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Sexting, dignity, and what we can learn from one another[T1]
By Dr. Howard King and Martha Golub, a social media consultant
Pediatricians often find themselves sitting across from teenagers trying to counsel them on wise and safe sexual practices. Unsure how much or what kind of information parents provide about sex, these conversations can be as awkward as they are important.
However with the ubiquity of social media and children’s exposure to mass media, it is unlikely teenaged or even preteenaged children are unfamiliar with the topic. In fact, they are dying of curiosity about it and beginning to establish their own sexual identities.
The Internet safety organization, “Enough is Enough,” recently blogged about a Cosmopolitan magazine tutorial on how to send the “perfect” sext. They argue that “while Cosmopolitan continues to push the envelope on soft porn with ‘how to articles’ on having titillating illicit sex, they really crossed the line by promoting and normalizing the dangerous activity sexting.” To an audience of teenaged and preteenaged girls, Cosmopolitan is normalizing and glorifying the practice of sexting.
Here are the facts:
· Sexting and self pornification among youth are at crisis levels.
· Nude and explicit photos of anyone aged under 18 years is considered to be child pornography and can lead to federal prosecution for those who distribute.
· Many unsuspecting teenagers have found themselves on the sex offenders' registry. There are no “take backs” online and nothing is truly private. Reputations and lives have been ruined when sexting goes bad.
· Revenge porn, sextortion, and cyberbullying are harmful consequences that can be devastating.
Cosmopolitan’s articles encourages self pornification and paint a picture in the minds of young men and women that it is exciting and acceptable to degrade themselves, that their worth and value are tied up in their sexuality, and that it is okay to lower expectations they hold for themselves and each other. That it is okay for them to allow others to strip away their dignity by sending sexts, says Donna Hughes, President and CEO of “Enough is Enough.”
How should pediatricians respond to Cosmopolitan, openly displayed at checkout counters, inviting young readers to learn about sexting and child pornography? One thing is to buy our own copy of Cosmopolitan and see for ourselves. We also need to talk to kids about sexting, challenging as it might be.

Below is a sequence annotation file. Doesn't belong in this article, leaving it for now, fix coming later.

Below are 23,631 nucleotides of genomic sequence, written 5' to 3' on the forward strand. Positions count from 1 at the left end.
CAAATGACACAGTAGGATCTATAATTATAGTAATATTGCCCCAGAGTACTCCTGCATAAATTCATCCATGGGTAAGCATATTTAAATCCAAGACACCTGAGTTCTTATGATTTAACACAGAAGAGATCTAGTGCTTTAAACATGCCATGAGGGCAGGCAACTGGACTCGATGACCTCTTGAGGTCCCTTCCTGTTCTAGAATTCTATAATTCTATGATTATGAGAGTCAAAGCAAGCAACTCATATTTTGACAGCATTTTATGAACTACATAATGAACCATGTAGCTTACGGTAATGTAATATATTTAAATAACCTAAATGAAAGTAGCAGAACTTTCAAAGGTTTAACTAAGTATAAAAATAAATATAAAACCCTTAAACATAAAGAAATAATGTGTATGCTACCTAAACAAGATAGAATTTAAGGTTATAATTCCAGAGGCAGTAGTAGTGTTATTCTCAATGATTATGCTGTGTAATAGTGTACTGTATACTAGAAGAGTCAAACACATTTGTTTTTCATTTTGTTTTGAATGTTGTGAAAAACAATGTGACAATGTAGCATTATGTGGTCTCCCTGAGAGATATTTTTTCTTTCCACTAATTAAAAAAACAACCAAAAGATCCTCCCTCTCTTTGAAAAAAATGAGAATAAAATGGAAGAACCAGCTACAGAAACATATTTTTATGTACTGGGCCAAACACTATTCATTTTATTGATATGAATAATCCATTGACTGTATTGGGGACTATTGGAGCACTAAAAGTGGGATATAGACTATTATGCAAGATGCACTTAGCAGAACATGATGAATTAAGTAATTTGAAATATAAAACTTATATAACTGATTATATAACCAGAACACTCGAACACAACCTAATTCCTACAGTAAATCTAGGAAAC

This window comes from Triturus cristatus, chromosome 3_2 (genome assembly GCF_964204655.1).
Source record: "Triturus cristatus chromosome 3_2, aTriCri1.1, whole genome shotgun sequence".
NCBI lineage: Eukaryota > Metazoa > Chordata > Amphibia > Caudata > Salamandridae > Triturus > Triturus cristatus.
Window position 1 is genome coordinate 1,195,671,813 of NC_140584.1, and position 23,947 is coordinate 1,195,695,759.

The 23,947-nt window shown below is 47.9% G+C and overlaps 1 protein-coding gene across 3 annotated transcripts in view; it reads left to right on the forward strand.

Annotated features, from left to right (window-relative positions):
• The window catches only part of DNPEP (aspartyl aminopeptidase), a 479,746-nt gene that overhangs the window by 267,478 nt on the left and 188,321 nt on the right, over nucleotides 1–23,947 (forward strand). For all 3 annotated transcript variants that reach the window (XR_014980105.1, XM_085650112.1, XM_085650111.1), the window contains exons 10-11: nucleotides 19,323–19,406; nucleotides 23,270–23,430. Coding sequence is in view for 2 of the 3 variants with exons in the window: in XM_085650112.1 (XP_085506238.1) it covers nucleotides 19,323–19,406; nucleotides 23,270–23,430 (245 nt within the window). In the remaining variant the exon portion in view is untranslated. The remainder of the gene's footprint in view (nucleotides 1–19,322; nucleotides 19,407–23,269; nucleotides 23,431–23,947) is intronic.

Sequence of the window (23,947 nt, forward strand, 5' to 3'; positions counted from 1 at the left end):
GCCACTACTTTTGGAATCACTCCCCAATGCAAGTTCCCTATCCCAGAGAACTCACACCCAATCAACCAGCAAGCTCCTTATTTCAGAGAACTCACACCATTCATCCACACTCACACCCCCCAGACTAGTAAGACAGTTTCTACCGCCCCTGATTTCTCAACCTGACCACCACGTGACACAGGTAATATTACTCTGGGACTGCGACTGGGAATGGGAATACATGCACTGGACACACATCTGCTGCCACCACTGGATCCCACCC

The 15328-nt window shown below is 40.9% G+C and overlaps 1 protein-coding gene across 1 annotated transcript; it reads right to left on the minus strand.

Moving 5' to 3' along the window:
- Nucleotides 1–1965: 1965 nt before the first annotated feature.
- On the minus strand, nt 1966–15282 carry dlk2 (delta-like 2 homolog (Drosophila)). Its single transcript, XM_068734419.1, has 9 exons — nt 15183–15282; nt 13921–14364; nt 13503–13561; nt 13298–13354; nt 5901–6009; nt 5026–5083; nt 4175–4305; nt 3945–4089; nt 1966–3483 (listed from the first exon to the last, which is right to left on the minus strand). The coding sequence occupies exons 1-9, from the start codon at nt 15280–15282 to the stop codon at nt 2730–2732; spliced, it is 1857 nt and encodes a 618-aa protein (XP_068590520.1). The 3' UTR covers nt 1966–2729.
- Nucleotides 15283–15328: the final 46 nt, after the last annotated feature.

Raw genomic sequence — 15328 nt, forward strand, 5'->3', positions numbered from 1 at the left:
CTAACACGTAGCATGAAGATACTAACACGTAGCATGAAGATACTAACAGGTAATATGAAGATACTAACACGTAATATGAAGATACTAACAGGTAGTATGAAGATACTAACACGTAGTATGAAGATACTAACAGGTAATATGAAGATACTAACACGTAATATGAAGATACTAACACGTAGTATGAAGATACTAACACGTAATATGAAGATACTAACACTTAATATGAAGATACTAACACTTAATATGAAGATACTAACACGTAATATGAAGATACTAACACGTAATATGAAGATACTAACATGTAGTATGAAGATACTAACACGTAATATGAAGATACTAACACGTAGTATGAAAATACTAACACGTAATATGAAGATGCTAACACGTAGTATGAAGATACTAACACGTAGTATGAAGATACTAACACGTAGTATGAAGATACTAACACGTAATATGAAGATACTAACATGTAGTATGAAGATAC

I asked my social media colleague, Martha Golub, for her opinion. This is what she said.
“As a parent of preteenaged and teenaged girls, I initiate and encourage casual discussion of online behaviors. I “follow” both of my daughters on their social media accounts as well those of their friends. It gives me some insight beyond their posts into what kind of material they are exposed to.
We talk about what is appropriate to post and what’s not, and why. We talk about the concrete dangers and short- and long-term repercussions of online missteps. This provides a safe place for them to ask questions and for me to explore their beliefs about internet safety and sexuality.
I recently had a conversation about social media with my 15-year-old daughter and her friend. They said that while sexting was something they would never do, they believed that it was basically safe-that their peers were good people uninterested in harming each other through the distribution of sexual content.
Teenagers need to be reminded that digital media is not secure and that there are consequences, sometimes criminal, to their actions online.
The mother of a teenaged daughter recently discovered her daughter was posting inappropriate photos of herself on Instagram. My friend reminded her daughter that she cares about how the world sees her and what might seem harmless and even funny could come back to bite her.
Beyond potential consequences, the episode was an opportunity to remind her daughter that her self-worth is not tied to her sexuality.
Children need help guiding them toward appropriate behavior. When my middle schooler got an Instagram account, she posted a selfie lying in bed. She wasn’t trying to be provocative. She was just experimenting with her new app and took a photo of herself where she happened to be. I reminded her that photos of girls in bed have overtones of sexuality and are inappropriate for posting. The photo immediately came down!”
Martha then asked for my feedback.
Here are questions for us to consider.
· What were we like at our children’s age…and why?
· How do we and our spouses deal with our own sexuality? What messages do we give our own children?
· If the child is a grandchild, how comfortable are his or her parents with issues of sexuality?
· How do we as parents or grandparents deal with issues of control?
A concluding story-who is the child in any of our lives? Our 9-year-old grandchild came to our house to spend the weekend. While we finished dinner, she went into another room to dance and sing to music from her iPhone or to act in her own skit.
Would we ever for a moment rush her into adolescence, not safely escorting her past stimulating barriers, clarify what kind of risks she may
be confronting? Is not our task to protect, explain, and make sure she has time to grow?
What messages might we convey to our teenaged children?
Help kids take their time/slow down. At 14 or 15 or 16 years of age, kids are likely more digital savvy than their parents, but not ready for the risks (and rewards) of sexuality.
Nourish their childhood and help them feel that parent/grandparents are giving them a safe place to grow.
[T1]Not sure that we wish to end the blog with the political as it is so powerful without it.